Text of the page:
Katharine Briggs and her daughter Isabel Briggs Myers made Jung’s personality theory their life’s work in developing the most widely studied and used assessment of personality type. It is called the Myers-Briggs Type Indicator (MBTI). It is based on Jung’s eight patterns of personality type. Briggs and Myers added another dimension to the theory to determine which of the opposites are dominant and also extraverted into the environment. It is the Judging vs. Perceiving function. It expanded the theory to 16 personality types, all of which explain the way we get energy, gather information, make decisions, and interact with the outside world.
Dealing with the outside world:
People who prefer Judging tend to be structured, organized and plan ahead. People who prefer Perceiving are more spontaneous, open ended, and comfortable with last minute changes. These combined with the other “functions” and “attitudes” determine which of the psychological processes is dominant, auxiliary, tertiary, and inferior – or are varying levels of consciousness and unconsciousness, and which is extraverted. Together, they form the gestalt of the multi-faceted 16 types of personality.
ENTJ is an example of a personality type based on Jung’s theory and the MBTI assessment. It means the “attitude” is Extraverted, the “functions” are “Intuiting” and “Thinking”, and the way one deals with the outside world is “Judging”. Jung emphasized that one type is not better or worse than another type. It is different. Understanding those differences benefits the user in many ways.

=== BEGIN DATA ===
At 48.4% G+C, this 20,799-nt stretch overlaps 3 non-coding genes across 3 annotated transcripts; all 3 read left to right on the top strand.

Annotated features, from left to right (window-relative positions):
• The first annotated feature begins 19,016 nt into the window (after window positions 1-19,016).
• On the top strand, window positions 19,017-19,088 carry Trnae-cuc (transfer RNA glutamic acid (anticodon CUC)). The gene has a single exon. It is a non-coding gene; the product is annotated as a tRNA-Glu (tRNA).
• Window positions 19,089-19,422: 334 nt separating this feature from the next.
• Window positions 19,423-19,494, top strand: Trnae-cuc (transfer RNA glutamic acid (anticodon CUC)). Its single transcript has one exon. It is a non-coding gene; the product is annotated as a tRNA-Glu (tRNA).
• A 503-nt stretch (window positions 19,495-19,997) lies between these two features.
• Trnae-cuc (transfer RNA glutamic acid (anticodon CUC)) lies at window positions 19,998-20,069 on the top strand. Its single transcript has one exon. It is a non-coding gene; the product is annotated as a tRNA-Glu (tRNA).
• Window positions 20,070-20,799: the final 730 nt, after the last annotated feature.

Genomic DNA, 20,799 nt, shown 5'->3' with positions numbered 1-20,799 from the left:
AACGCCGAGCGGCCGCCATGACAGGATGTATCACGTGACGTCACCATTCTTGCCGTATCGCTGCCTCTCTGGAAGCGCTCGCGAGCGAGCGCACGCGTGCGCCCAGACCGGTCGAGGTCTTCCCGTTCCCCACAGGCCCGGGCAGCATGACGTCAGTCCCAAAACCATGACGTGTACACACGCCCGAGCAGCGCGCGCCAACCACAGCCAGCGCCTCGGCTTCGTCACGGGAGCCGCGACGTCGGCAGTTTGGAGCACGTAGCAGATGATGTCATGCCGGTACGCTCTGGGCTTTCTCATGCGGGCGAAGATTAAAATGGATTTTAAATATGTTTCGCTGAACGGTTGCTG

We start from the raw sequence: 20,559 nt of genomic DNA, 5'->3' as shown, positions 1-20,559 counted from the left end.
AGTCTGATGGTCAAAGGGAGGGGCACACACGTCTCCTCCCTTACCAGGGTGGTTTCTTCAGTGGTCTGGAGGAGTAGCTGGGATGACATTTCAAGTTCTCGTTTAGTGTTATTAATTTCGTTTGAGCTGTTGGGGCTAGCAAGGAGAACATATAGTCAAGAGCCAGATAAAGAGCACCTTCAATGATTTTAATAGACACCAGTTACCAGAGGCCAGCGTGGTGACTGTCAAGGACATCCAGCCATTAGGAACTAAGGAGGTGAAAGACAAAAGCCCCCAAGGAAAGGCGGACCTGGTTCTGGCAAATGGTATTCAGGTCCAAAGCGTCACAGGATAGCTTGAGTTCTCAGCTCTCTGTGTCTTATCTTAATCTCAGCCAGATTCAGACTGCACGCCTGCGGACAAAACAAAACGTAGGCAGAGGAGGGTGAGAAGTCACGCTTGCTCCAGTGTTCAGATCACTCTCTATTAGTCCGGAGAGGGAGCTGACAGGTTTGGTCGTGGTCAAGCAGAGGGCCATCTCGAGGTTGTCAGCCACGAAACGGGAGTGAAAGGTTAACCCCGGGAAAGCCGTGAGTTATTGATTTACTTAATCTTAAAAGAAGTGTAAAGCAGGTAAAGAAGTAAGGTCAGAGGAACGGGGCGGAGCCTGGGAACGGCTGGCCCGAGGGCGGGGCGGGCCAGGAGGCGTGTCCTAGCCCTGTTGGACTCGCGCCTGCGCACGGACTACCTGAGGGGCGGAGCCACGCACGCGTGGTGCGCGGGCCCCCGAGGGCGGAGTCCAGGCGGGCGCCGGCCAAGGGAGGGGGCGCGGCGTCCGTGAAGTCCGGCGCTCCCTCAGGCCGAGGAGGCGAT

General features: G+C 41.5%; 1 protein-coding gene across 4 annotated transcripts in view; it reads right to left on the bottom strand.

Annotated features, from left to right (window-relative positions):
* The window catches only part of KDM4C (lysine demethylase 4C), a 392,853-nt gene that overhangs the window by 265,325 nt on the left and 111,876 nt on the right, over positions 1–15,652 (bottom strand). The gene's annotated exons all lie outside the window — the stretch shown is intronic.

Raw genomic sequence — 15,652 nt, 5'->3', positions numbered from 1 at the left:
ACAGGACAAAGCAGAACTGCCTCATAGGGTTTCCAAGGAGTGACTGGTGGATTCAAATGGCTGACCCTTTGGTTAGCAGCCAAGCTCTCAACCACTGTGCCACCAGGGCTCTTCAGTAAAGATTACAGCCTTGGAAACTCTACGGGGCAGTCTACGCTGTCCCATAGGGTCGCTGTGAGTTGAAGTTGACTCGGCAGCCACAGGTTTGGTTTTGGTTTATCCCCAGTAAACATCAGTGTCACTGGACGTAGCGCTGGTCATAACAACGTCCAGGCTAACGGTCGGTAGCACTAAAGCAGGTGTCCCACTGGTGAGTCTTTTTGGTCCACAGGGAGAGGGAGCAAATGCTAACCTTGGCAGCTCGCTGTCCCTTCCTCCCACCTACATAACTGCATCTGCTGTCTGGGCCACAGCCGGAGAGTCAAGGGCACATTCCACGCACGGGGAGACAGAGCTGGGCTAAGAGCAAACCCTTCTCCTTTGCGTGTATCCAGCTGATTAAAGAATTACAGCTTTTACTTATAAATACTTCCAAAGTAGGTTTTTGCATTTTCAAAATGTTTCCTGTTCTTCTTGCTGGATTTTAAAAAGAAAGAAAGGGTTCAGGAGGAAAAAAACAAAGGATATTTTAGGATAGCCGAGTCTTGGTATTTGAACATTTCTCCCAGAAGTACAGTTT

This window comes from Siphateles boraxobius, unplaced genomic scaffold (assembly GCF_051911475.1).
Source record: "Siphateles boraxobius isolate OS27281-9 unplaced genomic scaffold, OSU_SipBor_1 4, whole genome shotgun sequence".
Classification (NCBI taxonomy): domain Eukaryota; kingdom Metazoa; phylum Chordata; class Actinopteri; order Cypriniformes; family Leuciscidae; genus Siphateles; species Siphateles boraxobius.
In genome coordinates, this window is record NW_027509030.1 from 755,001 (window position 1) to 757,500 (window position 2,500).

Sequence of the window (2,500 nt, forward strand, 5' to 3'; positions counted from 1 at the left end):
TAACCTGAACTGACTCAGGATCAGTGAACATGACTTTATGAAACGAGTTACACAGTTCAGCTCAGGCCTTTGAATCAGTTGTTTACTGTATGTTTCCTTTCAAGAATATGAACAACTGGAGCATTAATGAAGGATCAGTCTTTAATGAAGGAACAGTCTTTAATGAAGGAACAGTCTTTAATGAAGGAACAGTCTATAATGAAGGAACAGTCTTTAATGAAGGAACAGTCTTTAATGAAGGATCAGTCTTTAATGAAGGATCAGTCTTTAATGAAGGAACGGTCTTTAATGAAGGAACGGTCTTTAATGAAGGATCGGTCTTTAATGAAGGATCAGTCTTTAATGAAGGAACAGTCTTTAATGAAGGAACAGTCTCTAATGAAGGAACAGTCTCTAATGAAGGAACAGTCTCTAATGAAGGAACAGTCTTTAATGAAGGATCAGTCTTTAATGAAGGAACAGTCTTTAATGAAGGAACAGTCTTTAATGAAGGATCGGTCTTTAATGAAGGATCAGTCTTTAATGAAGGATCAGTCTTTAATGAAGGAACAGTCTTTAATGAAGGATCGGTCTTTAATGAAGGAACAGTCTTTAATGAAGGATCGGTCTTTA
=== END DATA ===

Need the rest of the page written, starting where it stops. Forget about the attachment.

In plain terms, according to Isabel Briggs Myers, Introduction to Type, Sixth Edition, an ENTJ tends to be “frank, decisive, assume leadership readily. Quickly see illogical and inefficient procedures and policies, develop and implement comprehensive systems to solve organizational problems. Enjoy long-term planning and goal setting. Usually well informed, well read, enjoy expanding their knowledge and passing it on to others. Forceful in presenting their ideas.”
Knowing your type gives you the information you need to understand the way you interact with others and thus, the way others interact, too. It sheds light on the best ways to listen, gather, share information, and accomplish your goals. When enlightened with the knowledge of “what makes you tick”, you also gain insights into what makes others tick. This is invaluable information across the roles you play at work, home, and in personal development.
Jung’s legacy continues on in corporate environments, marriage therapy, and life coaching – among those seeking to better understand and leverage their personality type. As a Certified MBTI Practitioner, I’ve witnessed the profound personal growth and positive change created through increased self awareness and acceptance discovered through this process.
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“2nd Image courtesy of David Castillo Dominici / FreeDigitalPhotos.net”.
“3rd Image courtesy of stockimages/ FreeDigitalPhotos.net”.